According to new research from AAA, premium gasoline offers some benefit to select vehicles, but is becoming increasingly expensive for drivers. In recent years, the price gap between premium and regular-grade gasoline has risen from a historically steady 10 percent to 25 percent or more per gallon.
While past AAA research has shown no benefit in using premium gasoline in a vehicle designed to operate on regular fuel, new testing indicates that some vehicles – those that recommend, but do not require premium gasoline – may see increased fuel economy and performance under certain driving conditions when using the higher-octane gasoline. Unfortunately, the high cost of premium gasoline may outweigh that advantage for many drivers. As a result, AAA recommends drivers weigh the potential benefits against the cost of using premium gasoline, if their vehicle does not require it.
“Drivers could see modest gains in fuel economy and performance when opting for premium gasoline in vehicles that recommend, but do not require, the higher-octane fuel,” said Jim Spires, Regional Director of AAA’s Car Care Centers in Annapolis, Crofton, and Glen Burnie “Those seeking the maximum capabilities of their performance-focused or utility vehicle may see some benefit from using premium gasoline, particularly over the long haul.”
In partnership with the Automobile Club of Southern California’s Automotive Research Center, AAA tested a variety of vehicles that recommend, but do not require, the use of premium (91 octane or higher) gasoline. Although drivers of these vehicles are unlikely to see any benefit from using premium gasoline during typical city or highway driving, a combination of laboratory and on-road tests were performed to simulate extreme driving scenarios such as towing, hauling cargo and aggressive acceleration. When using premium fuel in these vehicles under these conditions, AAA tests found that:
Fuel economy for test vehicles averaged a 2.7 percent improvement. Individual vehicle test result averages ranged from a decrease of 1 percent (2016 Audi A3) to an improvement of 7.1 percent (2016 Cadillac Escalade).
Horsepower for test vehicles averaged an increase of 1.4 percent. Individual vehicle test result averages ranged from a decrease of 0.3 percent (2016 Jeep Renegade) to an improvement of 3.2 percent (2017 Ford Mustang).
According to national averages, the price difference between regular and premium gasoline is approximately 20 to 25 percent, or 50 cents per gallon.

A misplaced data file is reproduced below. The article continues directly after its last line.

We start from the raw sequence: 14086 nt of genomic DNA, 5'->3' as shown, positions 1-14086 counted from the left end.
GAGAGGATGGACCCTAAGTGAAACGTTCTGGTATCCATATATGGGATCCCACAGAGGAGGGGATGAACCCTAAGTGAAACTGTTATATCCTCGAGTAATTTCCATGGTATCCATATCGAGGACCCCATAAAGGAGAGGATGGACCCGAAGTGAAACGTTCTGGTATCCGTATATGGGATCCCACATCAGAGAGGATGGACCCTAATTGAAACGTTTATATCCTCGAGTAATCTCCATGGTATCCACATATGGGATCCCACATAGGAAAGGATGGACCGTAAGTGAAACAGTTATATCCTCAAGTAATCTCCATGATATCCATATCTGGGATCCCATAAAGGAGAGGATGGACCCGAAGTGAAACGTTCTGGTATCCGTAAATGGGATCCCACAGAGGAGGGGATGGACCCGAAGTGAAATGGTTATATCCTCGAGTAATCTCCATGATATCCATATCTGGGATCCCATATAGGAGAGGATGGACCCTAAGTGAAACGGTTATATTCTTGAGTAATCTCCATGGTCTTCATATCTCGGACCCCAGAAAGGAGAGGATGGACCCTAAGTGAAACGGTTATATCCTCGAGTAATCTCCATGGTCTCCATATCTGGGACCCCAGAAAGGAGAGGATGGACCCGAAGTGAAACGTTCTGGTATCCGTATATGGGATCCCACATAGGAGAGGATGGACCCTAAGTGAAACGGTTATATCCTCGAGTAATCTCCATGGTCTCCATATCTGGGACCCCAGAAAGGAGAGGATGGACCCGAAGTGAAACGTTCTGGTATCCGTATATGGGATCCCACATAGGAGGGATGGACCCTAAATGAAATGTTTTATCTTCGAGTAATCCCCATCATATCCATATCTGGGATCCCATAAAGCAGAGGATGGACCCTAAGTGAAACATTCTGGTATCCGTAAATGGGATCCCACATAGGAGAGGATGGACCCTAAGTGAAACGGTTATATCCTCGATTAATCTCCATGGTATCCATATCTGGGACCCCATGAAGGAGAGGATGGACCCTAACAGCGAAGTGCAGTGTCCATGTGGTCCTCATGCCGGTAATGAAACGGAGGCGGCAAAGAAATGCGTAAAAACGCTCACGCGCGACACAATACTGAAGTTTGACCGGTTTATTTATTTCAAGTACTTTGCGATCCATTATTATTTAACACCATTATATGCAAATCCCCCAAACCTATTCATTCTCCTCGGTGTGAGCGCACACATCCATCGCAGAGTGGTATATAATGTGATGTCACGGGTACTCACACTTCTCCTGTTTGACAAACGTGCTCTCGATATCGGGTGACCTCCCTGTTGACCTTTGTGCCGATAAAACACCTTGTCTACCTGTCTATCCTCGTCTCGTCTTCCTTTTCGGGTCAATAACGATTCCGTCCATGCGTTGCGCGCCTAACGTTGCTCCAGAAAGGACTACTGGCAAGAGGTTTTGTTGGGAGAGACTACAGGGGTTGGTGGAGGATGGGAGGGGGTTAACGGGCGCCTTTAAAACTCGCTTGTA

Last year, nearly 1.5 million new vehicles sold in the United States recommend, but do not require, premium gasoline. The trend toward recommending or requiring higher-octane fuel continues to rise as manufacturers work toward meeting stringent CAFE (Corporate Average Fuel Economy) standards. However, a vehicle that requires the more expensive premium gasoline may dissuade a car buyer, leaving automakers to balance higher performance with what consumers desire. Rising prices for premium gasoline, coupled with great variation in prices across the country, compounds this issue.
AAA Mid-Atlantic urges drivers who use premium gasoline to shop around for the best price, as it could vary dramatically between gas stations in any given city. The AAA Mobile app, available for iPhone, iPad and Android, can help drivers identify the least expensive premium gasoline near them.
“The gap between premium and regular gas has been steadily rising since 2009, with the most dramatic increase occurring in the last two years,” said Ragina Cooper Averella, Manager of Public and Government Affairs at AAA Mid-Atlantic. “Fewer than five years ago, only a 10 percent gap existed between premium and regular. Today, that spread has doubled with premium gasoline costing almost 50 cents more per gallon and is still climbing despite the fact that consumer demand for premium isn’t necessarily increasing.”
For those vehicles that do not recommend or require premium gasoline, AAA Mid-Atlantic suggests drivers opt for the lower priced, regular fuel. In a study released last year, AAA found that consumers wasted nearly $2.1 billion dollars fueling these vehicles with higher-octane gasoline. However, drivers of vehicles that require premium gasoline should always use it. Additionally, any vehicle that makes a “pinging” or “knocking” sound while using regular gasoline should be evaluated by a repair facility and likely switched to a higher-octane fuel. Drivers seeking a higher quality fuel for their vehicle should consider using one that meets Top Tier standards, as previous AAA research found it to keep engines up to 19 times cleaner.
The full report, fact sheet and other information regarding this study can be found on the AAA NewsRoom.
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AAA provides automotive, travel and insurance services to 58 million members nationwide and more than 937,000 members in Maryland. AAA advocates for the safety and mobility of its members and has been committed to outstanding road service for more than 100 years. The not-for-profit, fully tax-paying member organization works on behalf of motorists, who can now map a route, find local gas prices, discover discounts, book a hotel and track their roadside assistance service with the AAA Mobile app for iPhone, iPad and Android. For more information, visit AAA.com.